Stop Blaming Exclusions for Knife Crime

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We believe that schools must be able to, when necessary, exclude children in order to ensure the safety and learning of their pupils. We call on those who have blamed violent crime on schools and exclusions to retract their baseless claims, on the government to reaffirm its support for headteachers’ right to exclude when necessary, and on everyone involved to ensure that alternative provision for excluded pupils is as good as possible.

The narrative that excluding pupils causes dangerous or disruptive behaviour, rather than the other way around, is damaging and has minimal evidence behind it. Schools only undertake the difficult decision to exclude pupils when it is in the best interests of the vast majority of quiet, hardworking pupils who are not exhibiting this behaviour. To suggest otherwise is insulting to teachers who want the best for all children in their care.

There has also been increasing conflation between legal exclusions and illegal off-rolling. We fully condemn off-rolling, but stress that it is a rare occurrence, with just three cases identified by Ofsted to date. Many of those most fiercely linking exclusions to knife crime are making this mistake, and it further tarnishes schools who have followed the law with their exclusions process.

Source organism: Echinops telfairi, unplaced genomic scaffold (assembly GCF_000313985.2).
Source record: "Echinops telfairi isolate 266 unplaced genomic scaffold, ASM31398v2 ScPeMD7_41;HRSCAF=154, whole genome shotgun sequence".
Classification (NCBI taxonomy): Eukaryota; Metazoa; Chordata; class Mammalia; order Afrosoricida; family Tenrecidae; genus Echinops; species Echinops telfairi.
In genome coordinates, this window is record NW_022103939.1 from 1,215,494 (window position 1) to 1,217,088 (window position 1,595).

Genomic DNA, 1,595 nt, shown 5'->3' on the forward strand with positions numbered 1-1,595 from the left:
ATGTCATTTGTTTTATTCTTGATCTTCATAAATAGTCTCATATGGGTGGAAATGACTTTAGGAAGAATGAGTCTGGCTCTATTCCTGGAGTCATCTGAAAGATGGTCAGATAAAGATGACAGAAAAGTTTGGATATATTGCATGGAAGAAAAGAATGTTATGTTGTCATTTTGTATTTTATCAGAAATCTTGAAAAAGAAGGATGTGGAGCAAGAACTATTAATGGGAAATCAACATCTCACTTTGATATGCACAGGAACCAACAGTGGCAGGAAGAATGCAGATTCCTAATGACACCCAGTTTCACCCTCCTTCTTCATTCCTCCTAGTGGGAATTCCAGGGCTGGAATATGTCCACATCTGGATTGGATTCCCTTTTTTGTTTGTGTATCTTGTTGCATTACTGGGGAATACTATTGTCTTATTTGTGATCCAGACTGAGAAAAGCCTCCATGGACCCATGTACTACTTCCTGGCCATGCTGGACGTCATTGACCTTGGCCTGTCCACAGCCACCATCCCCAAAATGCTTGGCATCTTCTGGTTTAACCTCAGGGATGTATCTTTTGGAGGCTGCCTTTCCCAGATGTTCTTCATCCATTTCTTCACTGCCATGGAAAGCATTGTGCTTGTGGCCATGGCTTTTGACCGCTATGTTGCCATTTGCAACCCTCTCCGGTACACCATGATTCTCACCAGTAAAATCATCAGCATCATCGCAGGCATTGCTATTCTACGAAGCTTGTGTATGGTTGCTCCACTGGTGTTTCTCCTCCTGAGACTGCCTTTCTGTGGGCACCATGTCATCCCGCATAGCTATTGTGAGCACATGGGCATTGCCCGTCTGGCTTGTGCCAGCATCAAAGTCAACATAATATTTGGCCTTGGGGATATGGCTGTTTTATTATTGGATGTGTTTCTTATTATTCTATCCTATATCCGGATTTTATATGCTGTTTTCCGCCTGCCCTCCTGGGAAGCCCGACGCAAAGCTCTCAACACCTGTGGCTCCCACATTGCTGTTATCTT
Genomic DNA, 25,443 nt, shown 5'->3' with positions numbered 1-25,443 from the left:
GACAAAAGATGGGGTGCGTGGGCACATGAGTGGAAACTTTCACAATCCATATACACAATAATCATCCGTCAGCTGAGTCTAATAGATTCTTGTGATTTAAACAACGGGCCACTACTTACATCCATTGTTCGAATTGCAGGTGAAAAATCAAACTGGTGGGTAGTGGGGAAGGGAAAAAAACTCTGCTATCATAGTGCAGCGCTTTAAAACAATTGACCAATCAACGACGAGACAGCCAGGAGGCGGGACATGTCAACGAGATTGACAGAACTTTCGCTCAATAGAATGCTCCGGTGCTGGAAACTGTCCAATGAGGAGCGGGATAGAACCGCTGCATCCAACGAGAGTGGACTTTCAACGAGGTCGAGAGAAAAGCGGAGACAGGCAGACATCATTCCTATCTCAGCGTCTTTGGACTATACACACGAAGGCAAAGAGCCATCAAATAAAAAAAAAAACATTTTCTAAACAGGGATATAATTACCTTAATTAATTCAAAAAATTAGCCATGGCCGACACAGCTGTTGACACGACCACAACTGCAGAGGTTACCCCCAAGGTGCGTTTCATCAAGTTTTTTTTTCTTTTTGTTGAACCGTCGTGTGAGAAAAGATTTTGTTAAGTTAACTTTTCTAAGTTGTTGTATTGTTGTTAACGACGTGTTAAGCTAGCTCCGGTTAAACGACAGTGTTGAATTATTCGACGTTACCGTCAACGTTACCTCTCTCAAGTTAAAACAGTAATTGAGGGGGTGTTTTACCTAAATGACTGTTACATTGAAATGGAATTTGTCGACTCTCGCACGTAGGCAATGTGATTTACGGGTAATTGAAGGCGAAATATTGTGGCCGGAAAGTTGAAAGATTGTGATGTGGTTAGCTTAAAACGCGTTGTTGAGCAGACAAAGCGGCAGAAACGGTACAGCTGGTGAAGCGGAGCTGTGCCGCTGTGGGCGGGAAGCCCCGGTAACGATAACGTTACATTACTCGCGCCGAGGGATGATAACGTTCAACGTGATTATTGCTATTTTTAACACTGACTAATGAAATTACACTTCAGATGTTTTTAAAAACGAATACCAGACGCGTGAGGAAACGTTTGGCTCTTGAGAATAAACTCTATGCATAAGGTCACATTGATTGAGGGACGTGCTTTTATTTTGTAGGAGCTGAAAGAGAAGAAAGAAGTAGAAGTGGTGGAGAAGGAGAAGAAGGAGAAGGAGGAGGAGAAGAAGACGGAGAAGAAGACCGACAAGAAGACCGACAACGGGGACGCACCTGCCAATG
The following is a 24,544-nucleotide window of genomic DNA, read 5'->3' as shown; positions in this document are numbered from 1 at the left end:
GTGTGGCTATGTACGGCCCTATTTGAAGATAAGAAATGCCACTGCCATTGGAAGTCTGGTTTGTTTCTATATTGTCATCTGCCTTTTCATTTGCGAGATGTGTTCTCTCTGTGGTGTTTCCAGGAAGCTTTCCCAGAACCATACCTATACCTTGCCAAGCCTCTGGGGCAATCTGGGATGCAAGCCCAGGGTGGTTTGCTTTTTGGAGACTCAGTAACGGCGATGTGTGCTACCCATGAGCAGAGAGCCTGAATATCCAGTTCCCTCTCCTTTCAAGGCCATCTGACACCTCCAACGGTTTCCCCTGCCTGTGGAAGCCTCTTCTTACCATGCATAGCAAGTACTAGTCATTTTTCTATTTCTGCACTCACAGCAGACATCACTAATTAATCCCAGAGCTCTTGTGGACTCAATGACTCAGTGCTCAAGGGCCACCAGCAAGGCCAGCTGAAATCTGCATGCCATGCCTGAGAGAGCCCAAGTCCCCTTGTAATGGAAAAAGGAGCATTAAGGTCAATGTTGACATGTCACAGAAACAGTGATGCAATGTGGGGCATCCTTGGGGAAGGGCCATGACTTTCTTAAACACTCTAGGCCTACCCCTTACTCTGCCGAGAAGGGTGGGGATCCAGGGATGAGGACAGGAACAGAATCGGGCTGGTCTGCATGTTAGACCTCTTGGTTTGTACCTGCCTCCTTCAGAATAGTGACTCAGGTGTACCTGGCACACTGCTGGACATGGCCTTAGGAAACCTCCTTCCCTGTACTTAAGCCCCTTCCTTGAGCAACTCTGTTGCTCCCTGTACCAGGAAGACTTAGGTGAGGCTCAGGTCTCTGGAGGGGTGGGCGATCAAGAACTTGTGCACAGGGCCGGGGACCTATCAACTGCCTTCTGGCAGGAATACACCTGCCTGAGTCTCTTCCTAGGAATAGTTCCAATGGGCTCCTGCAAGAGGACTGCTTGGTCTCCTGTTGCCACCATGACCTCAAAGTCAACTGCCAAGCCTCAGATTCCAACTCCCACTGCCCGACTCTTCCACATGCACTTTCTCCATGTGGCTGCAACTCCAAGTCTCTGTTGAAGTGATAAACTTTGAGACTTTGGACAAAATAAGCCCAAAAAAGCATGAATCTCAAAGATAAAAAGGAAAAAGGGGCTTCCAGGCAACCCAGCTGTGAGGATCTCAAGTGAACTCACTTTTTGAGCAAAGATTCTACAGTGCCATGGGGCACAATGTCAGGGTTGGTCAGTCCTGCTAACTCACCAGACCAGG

Ofsted have made clear that they have “seen no convincing evidence that exclusions, in and of themselves, lead to knife crime.” The Ministry of Justice have said that “the low volumes of knife possession offences following exclusions mean any such association could not be a significant driver of youth knife possession offending overall.” And yet some have pointed the finger at schools for taking difficult decisions to keep their pupils safe. This is wrong and unhelpful, and such a narrative will damage schools’ ability to maintain a safe and calm environment for learning.